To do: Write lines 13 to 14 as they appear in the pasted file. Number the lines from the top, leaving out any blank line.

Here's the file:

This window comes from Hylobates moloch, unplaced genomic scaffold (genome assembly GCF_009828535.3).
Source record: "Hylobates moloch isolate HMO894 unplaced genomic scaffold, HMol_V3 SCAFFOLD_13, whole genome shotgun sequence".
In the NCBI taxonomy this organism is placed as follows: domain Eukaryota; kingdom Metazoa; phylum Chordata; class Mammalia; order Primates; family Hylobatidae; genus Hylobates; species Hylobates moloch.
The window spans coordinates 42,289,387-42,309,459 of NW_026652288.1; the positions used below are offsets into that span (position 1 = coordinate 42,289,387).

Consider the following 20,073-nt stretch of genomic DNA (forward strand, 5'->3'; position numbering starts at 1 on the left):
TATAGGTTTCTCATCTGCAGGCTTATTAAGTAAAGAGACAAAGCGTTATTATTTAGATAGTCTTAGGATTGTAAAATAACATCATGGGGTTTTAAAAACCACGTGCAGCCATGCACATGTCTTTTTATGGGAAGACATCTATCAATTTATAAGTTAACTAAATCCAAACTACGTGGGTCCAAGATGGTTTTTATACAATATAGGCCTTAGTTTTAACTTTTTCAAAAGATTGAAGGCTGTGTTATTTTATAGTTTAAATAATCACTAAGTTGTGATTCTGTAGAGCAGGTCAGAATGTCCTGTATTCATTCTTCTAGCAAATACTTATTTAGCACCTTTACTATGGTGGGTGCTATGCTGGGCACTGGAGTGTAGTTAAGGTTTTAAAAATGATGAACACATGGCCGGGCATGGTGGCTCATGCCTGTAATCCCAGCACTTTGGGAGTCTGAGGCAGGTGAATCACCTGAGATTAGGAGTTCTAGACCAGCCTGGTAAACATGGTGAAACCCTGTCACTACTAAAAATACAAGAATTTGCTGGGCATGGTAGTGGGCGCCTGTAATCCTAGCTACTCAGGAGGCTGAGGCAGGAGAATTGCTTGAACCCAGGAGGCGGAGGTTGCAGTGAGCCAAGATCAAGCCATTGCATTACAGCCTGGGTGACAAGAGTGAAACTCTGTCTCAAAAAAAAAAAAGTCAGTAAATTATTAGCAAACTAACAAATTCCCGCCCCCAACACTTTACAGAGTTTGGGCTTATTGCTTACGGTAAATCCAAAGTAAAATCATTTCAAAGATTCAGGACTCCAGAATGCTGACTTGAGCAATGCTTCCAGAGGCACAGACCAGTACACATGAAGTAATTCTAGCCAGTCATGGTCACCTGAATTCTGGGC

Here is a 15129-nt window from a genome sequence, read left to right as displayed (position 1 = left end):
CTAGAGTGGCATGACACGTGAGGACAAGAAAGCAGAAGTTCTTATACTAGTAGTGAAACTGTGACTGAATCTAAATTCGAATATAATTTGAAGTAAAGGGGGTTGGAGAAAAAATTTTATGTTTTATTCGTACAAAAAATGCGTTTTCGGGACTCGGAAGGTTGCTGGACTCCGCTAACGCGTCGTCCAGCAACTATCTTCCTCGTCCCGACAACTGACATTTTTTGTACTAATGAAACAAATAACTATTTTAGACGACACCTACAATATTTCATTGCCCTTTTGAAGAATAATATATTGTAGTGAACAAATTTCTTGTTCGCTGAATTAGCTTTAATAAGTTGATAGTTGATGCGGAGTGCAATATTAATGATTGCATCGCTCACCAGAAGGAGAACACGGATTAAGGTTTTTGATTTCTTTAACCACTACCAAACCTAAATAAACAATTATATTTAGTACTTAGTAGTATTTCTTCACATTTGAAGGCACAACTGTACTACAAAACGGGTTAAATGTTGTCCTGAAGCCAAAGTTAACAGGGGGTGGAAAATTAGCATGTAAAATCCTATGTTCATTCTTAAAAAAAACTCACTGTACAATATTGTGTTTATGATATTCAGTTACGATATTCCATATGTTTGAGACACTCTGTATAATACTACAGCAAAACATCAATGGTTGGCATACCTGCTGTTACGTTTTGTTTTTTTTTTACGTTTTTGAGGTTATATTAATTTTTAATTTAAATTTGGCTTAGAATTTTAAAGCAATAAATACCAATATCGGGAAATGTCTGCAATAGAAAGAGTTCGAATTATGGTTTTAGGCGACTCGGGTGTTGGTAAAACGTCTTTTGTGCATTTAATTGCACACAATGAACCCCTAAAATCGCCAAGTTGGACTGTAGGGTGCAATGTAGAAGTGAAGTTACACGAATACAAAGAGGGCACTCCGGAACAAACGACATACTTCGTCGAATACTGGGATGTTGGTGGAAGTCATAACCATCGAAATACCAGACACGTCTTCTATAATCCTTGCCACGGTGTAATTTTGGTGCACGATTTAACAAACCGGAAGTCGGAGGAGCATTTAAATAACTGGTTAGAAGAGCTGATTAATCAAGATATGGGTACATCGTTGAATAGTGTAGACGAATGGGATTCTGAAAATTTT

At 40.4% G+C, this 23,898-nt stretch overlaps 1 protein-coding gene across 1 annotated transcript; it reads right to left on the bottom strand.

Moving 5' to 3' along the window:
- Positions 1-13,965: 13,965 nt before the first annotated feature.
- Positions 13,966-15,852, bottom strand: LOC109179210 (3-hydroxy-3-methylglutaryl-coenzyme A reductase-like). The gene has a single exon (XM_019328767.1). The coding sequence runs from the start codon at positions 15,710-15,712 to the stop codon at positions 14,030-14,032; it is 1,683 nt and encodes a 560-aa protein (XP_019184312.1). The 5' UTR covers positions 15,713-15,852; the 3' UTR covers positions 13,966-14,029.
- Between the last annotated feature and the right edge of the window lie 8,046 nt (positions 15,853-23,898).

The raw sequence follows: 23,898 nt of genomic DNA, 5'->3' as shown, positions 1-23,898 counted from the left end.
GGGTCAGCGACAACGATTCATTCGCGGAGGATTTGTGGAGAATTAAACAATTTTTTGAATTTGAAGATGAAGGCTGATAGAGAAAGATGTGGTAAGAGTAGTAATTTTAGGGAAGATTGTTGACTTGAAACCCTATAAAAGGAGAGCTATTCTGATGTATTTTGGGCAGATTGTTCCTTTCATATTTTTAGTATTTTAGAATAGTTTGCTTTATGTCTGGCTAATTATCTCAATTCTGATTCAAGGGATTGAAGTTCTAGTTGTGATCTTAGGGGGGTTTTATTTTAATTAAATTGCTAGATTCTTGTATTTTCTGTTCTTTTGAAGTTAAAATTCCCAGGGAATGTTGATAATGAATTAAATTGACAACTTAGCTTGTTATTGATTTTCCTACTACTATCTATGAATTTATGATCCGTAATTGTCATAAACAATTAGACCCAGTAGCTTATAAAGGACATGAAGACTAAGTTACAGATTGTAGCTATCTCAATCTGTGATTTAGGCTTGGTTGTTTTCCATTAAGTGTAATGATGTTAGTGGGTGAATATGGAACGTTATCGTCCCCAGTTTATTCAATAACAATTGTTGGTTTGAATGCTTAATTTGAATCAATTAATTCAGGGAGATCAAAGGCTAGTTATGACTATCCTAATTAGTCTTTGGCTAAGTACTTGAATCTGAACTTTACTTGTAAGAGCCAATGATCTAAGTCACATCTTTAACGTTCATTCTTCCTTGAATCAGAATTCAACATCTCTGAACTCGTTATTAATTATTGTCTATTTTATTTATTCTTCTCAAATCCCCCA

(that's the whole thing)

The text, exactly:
- Between the last annotated feature and the right edge of the window lie 8,046 nt (positions 15,853-23,898).

The raw sequence follows: 23,898 nt of genomic DNA, 5'->3' as shown, positions 1-23,898 counted from the left end.